Thursday, February 28, 2019
Wednesday, February 27, 2019
Nothing's definite but at this moment my editor and I both like Within My Memory Yet as a title for the Shelton Laurel Massacre book. It's a line from "Lorena" --- a Civil War era song that was popular on both sides. I reference it several times in the book, and, beyond that, the line captures the long-lasting scars, grudges, pain, suspicion, and hatred engendered by the war and, more specifically by the massacre that is the key issue of my novel.
You can listen to the song "Lorena" HERE, accompanied by some haunting images from the Civil War. If you look closely, you will see a map that includes Marshall, NC and Greenville and Maryville, TN, the sites of much of the action in my book.
The photos on this page are some that I will offer as possible covers -- just imagine the words Within My Memory Yet and by Vicki Lane in some elegant font superimposed on the images.
Tuesday, February 26, 2019
Monday, February 25, 2019
Martin, my longtime blog/FB friend in England surprised me with this wonderful book, saying he knew I'd been charmed by the English countryside. And I was, and still am.
The book is a marvel -- beautifully and poetically expressed, it is one man's close observations, by day and night throughout a year, of a 5.7 acre field on which sheep and cows are grazed part-time, hay is cut, and bits are left to the wild.
Lewis-Stempel's book made me think at first of Thoreau who had "traveled much in Walden," and of Annie Dillard and Hal Borland. And then of the Square Foot Challenge a science teacher I knew used to set her kids in which they were to mark off a square foot outside and identify every living thing within that area.
The author has done this with his field, keenly observing the comings and goings of badgers and foxes, voles, shrews, and moles (aka mouldywarps!), hedgehogs and rabbits and birds in abundance, butterflies and moths, down to worms, slugs, grubs and more insects than seems even probable.
Toss in some country lore, science and history: Sorrel, we learn, bears the Latin name rumex acetosa. Rumex was a type of Roman javelin; acetosa means vinegary. Sorrel has a javelin-shaped, sour tasting leaf which was cultivated till the 1600's and used as 'green sauce' for fish. Agricultural workers used to chew the leaf to stimulate saliva. Sorrel's red seeds are food for goldfinches and the caterpillars of the small copper butterfly feed on its leaves.
This one may be Speedwell - or Veronica persica. (Now I need to find why it's called speedwell.)The one below is periwinkle, once called Joy of the Ground, I believe.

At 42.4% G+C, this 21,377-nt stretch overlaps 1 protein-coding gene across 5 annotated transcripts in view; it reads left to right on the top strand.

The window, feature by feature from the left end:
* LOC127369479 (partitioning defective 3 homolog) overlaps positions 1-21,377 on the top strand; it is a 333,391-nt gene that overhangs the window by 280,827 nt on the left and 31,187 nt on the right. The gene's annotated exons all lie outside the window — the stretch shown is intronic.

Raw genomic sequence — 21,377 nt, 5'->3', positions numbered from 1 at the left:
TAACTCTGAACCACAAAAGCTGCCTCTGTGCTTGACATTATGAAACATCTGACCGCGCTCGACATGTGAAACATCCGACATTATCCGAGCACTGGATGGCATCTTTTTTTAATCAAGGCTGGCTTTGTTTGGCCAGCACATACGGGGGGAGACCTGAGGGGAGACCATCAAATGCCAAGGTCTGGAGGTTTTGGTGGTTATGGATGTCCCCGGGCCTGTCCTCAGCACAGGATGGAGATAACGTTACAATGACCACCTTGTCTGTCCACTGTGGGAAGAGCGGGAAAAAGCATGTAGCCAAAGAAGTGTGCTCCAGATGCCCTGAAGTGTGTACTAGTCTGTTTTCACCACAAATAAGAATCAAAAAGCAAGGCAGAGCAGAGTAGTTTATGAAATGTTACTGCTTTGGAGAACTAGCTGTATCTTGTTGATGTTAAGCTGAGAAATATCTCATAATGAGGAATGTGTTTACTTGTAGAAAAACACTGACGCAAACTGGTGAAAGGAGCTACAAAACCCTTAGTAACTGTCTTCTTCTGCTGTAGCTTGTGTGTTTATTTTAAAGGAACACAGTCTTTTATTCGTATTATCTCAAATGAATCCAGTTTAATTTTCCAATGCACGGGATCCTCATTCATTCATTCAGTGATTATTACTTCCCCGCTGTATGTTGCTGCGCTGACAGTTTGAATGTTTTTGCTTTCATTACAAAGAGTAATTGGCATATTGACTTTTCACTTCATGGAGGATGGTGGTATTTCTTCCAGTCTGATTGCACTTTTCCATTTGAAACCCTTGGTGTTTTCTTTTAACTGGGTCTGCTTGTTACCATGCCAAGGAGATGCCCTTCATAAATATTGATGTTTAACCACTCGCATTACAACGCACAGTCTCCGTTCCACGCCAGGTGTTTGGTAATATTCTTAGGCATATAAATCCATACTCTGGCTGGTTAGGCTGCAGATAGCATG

And I am at a loss to put a name to the common 'weed' below -- popweed? bitter cress? It will take more investigation.
But now, after a few minute with Mr. Google, I know this: the name speedwell comes from an archaic usage of speed meaning to thrive. And little speedwell does just that, spreading merrily in my flower beds.
Many thanks, Martin, for this lovely book that is going to make me pay closer attention to the things in my field! (I only wish there were badgers and hedgehogs.)
Saturday, February 23, 2019
My Civil War novel has found a home! After wandering in the wilderness for way too long, it will be published in the fall of 2020 by Regal House Publishing -- a small traditional press out of Raleigh, NC! I am impressed with what I've learned about Regal and believe that they will give this child of my heart their best attention.
At the moment, the title is undecided. My working tile was THE WAY OF IT, but I have never really been satisfied with it. So some brainstorming is going on with the editorial staff.
I have been installed on Regal House's Website with a bio and a photo. (I would have loved to send in an old one but since my last decent photo is about ten years old and my hair is different now, I felt obliged to face up to the current me.)
"Well, at least you look like a serious author," John said in regard to the glasses and my inability to smile for a camera.
Thanks to all of you who have helped and encouraged me over the years since I began this project. Thanks for not asking too often when the book would ever be published. And major thanks to the folks who helped me with research -- Drew and Louise Langsner, Susan Moore, Dr. James Allen, Priscilla Hope, Dan Slagle, Kimberly Shelton, and especially Patricia Wallin and her family who took me to see the graves of the massacre victims.
You can follow the link HERE to my author's page at Regal House.
Wednesday, February 20, 2019
And the Civil War novel? After my agent dropped out of the hunt, I spent much of January researching small presses and submitting the novel. This entailed all sorts of hoop-jumping -- constructing a query letter, writing synopses (not easy at any time but a real bitch when your novel has one storyline and five protagonists,) producing a marketing plan (most publishers don't ask for this up front but some do,) and formatting my manuscript to various fiddly specifications -- header/no header, page numbers top right, page numbers bottom center, et cetera, et cetera, et cetera.
It was wearisome but I learned a lot. In the classes I teach, I've always felt inadequate when it came to answering questions about seeking publication without an agent and about self-publishing. I know more now about the former and will soon know more about the latter.
And, AND . . . I think that soon I will have good news for those of you who've been waiting patiently for my Civil War novel. I can't say more at the moment but hold that thought. . .